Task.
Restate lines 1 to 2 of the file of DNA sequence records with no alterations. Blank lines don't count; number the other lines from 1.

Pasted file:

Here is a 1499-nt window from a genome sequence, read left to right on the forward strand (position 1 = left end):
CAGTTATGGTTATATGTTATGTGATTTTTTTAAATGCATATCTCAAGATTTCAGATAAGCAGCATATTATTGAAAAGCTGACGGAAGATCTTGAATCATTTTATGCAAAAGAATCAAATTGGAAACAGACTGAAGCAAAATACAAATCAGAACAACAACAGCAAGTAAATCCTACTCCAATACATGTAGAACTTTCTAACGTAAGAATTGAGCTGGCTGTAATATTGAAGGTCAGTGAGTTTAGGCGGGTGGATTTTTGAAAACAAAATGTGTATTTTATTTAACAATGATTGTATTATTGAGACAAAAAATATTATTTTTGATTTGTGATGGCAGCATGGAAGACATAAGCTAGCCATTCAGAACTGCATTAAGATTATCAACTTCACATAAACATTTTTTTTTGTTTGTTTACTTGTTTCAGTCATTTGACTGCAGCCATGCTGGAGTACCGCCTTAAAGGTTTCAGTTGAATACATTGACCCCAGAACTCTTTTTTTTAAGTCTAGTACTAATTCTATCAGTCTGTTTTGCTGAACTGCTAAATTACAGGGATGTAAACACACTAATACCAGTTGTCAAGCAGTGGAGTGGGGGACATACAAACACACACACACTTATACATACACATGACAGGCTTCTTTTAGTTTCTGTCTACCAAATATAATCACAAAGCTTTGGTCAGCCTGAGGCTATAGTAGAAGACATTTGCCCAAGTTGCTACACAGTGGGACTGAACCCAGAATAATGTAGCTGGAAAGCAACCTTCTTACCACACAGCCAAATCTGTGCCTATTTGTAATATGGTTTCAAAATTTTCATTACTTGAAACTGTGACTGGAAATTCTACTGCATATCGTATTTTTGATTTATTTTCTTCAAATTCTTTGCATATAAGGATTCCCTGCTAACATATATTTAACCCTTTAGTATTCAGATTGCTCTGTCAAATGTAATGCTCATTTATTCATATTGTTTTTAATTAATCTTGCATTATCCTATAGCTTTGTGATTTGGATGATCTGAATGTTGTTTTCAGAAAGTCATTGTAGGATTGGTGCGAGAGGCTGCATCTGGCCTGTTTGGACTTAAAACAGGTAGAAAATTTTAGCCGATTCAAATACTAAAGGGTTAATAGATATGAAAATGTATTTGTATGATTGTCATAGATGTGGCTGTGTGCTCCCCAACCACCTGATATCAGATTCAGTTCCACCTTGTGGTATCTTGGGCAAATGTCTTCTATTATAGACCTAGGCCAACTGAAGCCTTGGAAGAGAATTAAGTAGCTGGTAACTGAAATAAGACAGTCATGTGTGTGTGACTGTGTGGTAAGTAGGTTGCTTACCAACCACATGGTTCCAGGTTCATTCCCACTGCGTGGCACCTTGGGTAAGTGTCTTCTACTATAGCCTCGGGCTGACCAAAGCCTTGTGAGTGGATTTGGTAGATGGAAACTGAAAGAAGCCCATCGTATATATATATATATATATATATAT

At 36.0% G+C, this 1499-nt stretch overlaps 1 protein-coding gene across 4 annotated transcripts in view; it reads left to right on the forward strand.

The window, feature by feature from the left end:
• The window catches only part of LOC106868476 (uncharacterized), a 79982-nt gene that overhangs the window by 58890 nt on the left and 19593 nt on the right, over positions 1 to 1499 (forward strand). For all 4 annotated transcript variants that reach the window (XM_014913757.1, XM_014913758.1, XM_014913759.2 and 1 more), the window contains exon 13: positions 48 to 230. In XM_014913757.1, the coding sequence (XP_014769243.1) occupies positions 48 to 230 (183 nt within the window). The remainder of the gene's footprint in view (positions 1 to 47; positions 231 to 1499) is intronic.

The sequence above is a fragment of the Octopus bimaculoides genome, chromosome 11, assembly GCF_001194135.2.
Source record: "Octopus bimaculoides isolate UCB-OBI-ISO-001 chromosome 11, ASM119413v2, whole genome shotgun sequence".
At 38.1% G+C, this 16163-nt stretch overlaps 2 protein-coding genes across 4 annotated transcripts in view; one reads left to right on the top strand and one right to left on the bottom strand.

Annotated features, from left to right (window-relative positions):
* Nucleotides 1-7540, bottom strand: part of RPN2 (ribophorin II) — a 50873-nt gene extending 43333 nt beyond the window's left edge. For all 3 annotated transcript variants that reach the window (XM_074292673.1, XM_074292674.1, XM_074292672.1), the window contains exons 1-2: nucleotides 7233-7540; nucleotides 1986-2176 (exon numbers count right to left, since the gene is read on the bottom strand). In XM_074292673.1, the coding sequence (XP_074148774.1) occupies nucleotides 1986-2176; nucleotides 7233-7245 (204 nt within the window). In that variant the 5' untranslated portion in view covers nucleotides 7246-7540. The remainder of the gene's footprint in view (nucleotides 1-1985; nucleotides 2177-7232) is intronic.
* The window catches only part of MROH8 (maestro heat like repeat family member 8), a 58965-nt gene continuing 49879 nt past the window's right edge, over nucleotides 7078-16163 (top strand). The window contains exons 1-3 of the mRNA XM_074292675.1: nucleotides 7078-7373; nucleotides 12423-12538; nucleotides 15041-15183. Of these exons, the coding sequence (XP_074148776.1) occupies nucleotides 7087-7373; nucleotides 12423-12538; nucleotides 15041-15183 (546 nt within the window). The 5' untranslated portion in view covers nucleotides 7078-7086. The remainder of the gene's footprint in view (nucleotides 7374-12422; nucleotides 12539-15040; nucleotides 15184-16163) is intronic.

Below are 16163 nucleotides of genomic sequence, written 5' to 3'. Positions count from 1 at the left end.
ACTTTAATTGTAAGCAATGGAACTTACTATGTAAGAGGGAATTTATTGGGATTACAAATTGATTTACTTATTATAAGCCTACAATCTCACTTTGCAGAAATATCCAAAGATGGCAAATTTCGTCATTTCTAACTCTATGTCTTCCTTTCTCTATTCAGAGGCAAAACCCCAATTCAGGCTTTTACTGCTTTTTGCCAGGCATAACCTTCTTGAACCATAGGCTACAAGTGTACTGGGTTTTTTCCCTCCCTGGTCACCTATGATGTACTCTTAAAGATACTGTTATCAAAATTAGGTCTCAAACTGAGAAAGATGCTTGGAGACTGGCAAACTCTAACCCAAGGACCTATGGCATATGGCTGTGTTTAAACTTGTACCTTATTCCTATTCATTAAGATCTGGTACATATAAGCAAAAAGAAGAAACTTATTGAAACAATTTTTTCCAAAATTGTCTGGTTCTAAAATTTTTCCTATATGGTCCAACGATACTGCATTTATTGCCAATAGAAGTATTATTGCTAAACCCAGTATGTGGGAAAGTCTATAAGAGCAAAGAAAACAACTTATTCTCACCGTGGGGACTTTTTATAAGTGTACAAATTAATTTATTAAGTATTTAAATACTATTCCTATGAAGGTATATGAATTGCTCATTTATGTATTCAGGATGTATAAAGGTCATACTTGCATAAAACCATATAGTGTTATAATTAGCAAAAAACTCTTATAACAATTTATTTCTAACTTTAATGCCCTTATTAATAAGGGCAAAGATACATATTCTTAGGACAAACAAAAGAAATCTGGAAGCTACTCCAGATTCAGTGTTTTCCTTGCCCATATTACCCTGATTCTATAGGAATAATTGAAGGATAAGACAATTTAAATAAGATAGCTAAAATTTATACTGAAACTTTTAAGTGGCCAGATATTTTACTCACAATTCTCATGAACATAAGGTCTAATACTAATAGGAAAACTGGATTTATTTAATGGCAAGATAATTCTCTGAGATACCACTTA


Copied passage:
Here is a 1499-nt window from a genome sequence, read left to right on the forward strand (position 1 = left end):
CAGTTATGGTTATATGTTATGTGATTTTTTTAAATGCATATCTCAAGATTTCAGATAAGCAGCATATTATTGAAAAGCTGACGGAAGATCTTGAATCATTTTATGCAAAAGAATCAAATTGGAAACAGACTGAAGCAAAATACAAATCAGAACAACAACAGCAAGTAAATCCTACTCCAATACATGTAGAACTTTCTAACGTAAGAATTGAGCTGGCTGTAATATTGAAGGTCAGTGAGTTTAGGCGGGTGGATTTTTGAAAACAAAATGTGTATTTTATTTAACAATGATTGTATTATTGAGACAAAAAATATTATTTTTGATTTGTGATGGCAGCATGGAAGACATAAGCTAGCCATTCAGAACTGCATTAAGATTATCAACTTCACATAAACATTTTTTTTTGTTTGTTTACTTGTTTCAGTCATTTGACTGCAGCCATGCTGGAGTACCGCCTTAAAGGTTTCAGTTGAATACATTGACCCCAGAACTCTTTTTTTTAAGTCTAGTACTAATTCTATCAGTCTGTTTTGCTGAACTGCTAAATTACAGGGATGTAAACACACTAATACCAGTTGTCAAGCAGTGGAGTGGGGGACATACAAACACACACACACTTATACATACACATGACAGGCTTCTTTTAGTTTCTGTCTACCAAATATAATCACAAAGCTTTGGTCAGCCTGAGGCTATAGTAGAAGACATTTGCCCAAGTTGCTACACAGTGGGACTGAACCCAGAATAATGTAGCTGGAAAGCAACCTTCTTACCACACAGCCAAATCTGTGCCTATTTGTAATATGGTTTCAAAATTTTCATTACTTGAAACTGTGACTGGAAATTCTACTGCATATCGTATTTTTGATTTATTTTCTTCAAATTCTTTGCATATAAGGATTCCCTGCTAACATATATTTAACCCTTTAGTATTCAGATTGCTCTGTCAAATGTAATGCTCATTTATTCATATTGTTTTTAATTAATCTTGCATTATCCTATAGCTTTGTGATTTGGATGATCTGAATGTTGTTTTCAGAAAGTCATTGTAGGATTGGTGCGAGAGGCTGCATCTGGCCTGTTTGGACTTAAAACAGGTAGAAAATTTTAGCCGATTCAAATACTAAAGGGTTAATAGATATGAAAATGTATTTGTATGATTGTCATAGATGTGGCTGTGTGCTCCCCAACCACCTGATATCAGATTCAGTTCCACCTTGTGGTATCTTGGGCAAATGTCTTCTATTATAGACCTAGGCCAACTGAAGCCTTGGAAGAGAATTAAGTAGCTGGTAACTGAAATAAGACAGTCATGTGTGTGTGACTGTGTGGTAAGTAGGTTGCTTACCAACCACATGGTTCCAGGTTCATTCCCACTGCGTGGCACCTTGGGTAAGTGTCTTCTACTATAGCCTCGGGCTGACCAAAGCCTTGTGAGTGGATTTGGTAGATGGAAACTGAAAGAAGCCCATCGTATATATATATATATATATATATAT